August 7, 2014
The old adage "better safe than sorry" provides a good lesson when it comes to background screening. A negligent hire can be incredibly damaging to an organization's reputation. Businesses shouldn't wait for something bad to happen before adopting a background checking policy, but rather be proactive in their screening approach.
A recent story
from Delaware discusses how lawmakers in numerous states are supporting
tighter background screening regulations for individuals who assist
others in enrolling for health care insurance under the Affordable Care
Act, also known as Obamacare. These individuals are referred to as
"navigators" and have access to confidential information such as health
records, financial data, and personally identifiable information
including Social Security numbers.
There has been no mishandling of information uncovered to date, and
there is nothing to indicate that any abuse of the system has taken
place, but already more than a dozen states have passed legislation to
mandate screening for these navigators. Many states have gone beyond
that and actually stipulated which offenses are serious enough to
disqualify an applicant from employment. The proactive approach already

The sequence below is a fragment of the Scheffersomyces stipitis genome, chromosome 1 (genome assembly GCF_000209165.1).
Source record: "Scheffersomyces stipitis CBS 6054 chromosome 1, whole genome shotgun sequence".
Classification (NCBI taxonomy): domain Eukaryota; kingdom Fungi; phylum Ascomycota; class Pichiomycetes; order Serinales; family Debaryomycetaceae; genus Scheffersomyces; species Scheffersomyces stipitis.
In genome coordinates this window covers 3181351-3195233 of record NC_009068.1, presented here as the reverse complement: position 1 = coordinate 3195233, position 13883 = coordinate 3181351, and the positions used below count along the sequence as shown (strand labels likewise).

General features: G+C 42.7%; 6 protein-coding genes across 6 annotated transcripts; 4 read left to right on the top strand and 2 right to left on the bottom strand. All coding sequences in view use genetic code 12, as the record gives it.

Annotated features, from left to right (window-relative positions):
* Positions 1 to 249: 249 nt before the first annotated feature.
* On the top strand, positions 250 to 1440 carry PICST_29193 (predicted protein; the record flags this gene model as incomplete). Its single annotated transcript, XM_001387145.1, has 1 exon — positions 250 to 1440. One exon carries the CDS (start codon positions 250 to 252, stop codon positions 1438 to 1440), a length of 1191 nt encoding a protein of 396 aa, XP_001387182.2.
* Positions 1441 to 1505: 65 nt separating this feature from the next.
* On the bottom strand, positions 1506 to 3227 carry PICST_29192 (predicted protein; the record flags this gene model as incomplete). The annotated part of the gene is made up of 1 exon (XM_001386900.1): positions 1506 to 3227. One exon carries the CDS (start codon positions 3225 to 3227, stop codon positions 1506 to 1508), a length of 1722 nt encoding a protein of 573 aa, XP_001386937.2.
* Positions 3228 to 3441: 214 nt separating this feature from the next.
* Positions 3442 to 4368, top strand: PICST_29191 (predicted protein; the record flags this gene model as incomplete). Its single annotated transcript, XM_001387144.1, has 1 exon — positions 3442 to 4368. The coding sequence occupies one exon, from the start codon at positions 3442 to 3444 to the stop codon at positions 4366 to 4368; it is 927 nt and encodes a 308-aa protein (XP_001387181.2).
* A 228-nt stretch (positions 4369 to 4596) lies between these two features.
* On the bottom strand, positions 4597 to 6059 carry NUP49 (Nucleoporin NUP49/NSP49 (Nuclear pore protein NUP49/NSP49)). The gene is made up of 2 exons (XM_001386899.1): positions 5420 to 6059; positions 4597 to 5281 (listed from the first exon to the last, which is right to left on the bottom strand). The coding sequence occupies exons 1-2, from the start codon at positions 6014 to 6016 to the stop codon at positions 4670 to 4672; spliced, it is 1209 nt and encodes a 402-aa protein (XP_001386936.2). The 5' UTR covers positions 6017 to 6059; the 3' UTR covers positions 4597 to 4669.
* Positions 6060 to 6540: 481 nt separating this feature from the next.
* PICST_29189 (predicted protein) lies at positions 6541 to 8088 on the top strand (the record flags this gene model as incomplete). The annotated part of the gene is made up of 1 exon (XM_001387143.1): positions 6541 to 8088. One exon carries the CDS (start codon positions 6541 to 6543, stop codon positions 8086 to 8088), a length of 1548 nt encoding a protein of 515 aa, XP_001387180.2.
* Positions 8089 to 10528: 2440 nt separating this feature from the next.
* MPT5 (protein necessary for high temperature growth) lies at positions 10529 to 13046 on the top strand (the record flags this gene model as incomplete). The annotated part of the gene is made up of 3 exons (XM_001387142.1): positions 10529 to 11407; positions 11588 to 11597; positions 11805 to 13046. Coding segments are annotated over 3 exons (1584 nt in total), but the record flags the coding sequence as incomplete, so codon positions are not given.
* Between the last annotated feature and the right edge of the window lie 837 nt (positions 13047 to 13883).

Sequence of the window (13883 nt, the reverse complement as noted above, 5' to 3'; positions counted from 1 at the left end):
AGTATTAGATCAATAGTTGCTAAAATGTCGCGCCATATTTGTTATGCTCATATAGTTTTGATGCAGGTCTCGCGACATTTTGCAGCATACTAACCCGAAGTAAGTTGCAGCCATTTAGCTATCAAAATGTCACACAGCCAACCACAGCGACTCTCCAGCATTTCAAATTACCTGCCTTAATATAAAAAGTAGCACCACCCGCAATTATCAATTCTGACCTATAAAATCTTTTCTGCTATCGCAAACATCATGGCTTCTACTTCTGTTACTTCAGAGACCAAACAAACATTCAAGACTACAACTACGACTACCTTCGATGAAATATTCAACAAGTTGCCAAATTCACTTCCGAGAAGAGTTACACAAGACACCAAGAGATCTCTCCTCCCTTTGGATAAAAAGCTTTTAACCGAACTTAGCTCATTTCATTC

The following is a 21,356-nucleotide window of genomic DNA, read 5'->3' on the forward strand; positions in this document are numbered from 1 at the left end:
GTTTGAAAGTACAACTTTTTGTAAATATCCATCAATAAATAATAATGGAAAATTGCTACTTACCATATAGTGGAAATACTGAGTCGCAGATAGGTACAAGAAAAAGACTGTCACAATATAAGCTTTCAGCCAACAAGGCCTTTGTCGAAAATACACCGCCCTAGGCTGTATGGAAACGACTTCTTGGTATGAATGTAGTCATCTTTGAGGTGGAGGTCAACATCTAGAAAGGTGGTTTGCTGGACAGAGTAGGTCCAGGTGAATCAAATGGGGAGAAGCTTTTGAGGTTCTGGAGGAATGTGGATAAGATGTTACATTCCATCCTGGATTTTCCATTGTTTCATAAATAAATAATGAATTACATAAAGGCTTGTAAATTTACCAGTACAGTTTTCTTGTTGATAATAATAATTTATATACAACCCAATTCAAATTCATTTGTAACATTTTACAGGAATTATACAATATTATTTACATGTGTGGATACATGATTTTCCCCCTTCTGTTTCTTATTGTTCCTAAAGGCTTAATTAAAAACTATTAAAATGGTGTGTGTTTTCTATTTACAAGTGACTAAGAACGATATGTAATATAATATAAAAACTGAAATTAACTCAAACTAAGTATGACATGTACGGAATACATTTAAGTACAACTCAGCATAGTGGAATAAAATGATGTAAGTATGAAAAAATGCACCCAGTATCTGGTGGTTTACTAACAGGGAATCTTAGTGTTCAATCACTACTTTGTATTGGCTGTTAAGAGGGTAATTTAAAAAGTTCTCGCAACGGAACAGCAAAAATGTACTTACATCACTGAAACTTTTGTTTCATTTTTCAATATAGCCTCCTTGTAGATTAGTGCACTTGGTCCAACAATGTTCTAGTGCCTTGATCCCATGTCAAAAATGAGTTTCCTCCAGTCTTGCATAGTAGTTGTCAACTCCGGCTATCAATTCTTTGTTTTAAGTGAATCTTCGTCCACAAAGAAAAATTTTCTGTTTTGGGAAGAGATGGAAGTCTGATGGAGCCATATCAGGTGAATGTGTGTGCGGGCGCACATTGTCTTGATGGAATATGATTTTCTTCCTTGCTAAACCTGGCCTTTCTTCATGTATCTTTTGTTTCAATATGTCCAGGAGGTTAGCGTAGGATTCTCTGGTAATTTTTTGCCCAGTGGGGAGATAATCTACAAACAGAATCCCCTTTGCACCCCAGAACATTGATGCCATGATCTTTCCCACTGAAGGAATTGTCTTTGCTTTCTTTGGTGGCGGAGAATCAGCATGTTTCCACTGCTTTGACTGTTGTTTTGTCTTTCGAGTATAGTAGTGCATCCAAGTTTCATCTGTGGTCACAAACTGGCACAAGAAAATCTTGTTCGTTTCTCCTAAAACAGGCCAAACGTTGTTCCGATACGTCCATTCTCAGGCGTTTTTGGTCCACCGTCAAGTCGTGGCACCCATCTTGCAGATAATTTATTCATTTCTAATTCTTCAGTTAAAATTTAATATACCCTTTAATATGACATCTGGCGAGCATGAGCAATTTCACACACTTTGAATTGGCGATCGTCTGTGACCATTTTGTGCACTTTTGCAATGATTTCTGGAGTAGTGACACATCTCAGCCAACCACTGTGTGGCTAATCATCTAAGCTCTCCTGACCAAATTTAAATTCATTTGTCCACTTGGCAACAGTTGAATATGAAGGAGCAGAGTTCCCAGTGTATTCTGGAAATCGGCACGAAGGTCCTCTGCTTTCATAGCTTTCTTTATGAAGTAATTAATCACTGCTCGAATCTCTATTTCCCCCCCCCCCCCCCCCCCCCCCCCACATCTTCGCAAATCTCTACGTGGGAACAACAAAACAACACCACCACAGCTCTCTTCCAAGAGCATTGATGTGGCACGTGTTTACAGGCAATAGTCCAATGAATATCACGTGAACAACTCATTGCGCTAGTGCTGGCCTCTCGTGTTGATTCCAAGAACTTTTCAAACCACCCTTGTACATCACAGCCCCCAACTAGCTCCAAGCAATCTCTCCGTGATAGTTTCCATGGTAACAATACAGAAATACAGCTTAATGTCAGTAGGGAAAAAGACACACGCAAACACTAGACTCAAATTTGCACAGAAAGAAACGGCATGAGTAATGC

adopted by many states as well as the pending bills in others, is
intended to help prevent identity theft and offer an added layer of
protection for consumers.
The proactive screening legislation in New Mexico has already paid
off as criminal record checks on several applicants turned up charges of
serious financial crimes, not to mention that one in seven existing navigators where flagged in the FBI's criminal database.
Connecticut has also experienced success with their newly implemented
background screening legislation, finding criminal records for
twenty-one applicants including many felony convictions.
Background checks are most effective when used as a preventative
tool. No employer wants their company name in the spotlight for a
preventable workplace disaster or negligent hiring lawsuit. Just last
month, a Miami tennis club found themselves in the headlines after hiring an instructor who was arrested
only months prior for allegedly recording a sexual encounter with a
member without her consent. The tennis club did not run a background
check on the instructor prior to hiring him, which would have revealed
recently surfaced about a city councilman who was not subject to a
background check and was later found to have a lengthy criminal record
including charges of driving under the influence, multiple drug
offenses, and hijacking a bus. Thankfully, the councilman has not been
accused of abusing his position and has actually been praised for
overcoming his past addiction; however, it raised a lot of concern with
residents about the city's background screening practices.
The benefits of background screening may include a reduction in
employee turnover, prevention of employee violence or negligence, and
mitigate the risk associated with fraud, theft and other illegal
activity. The benefits far outweigh the cost of the background checks so
as a business owner or manager, it is in your best interest to take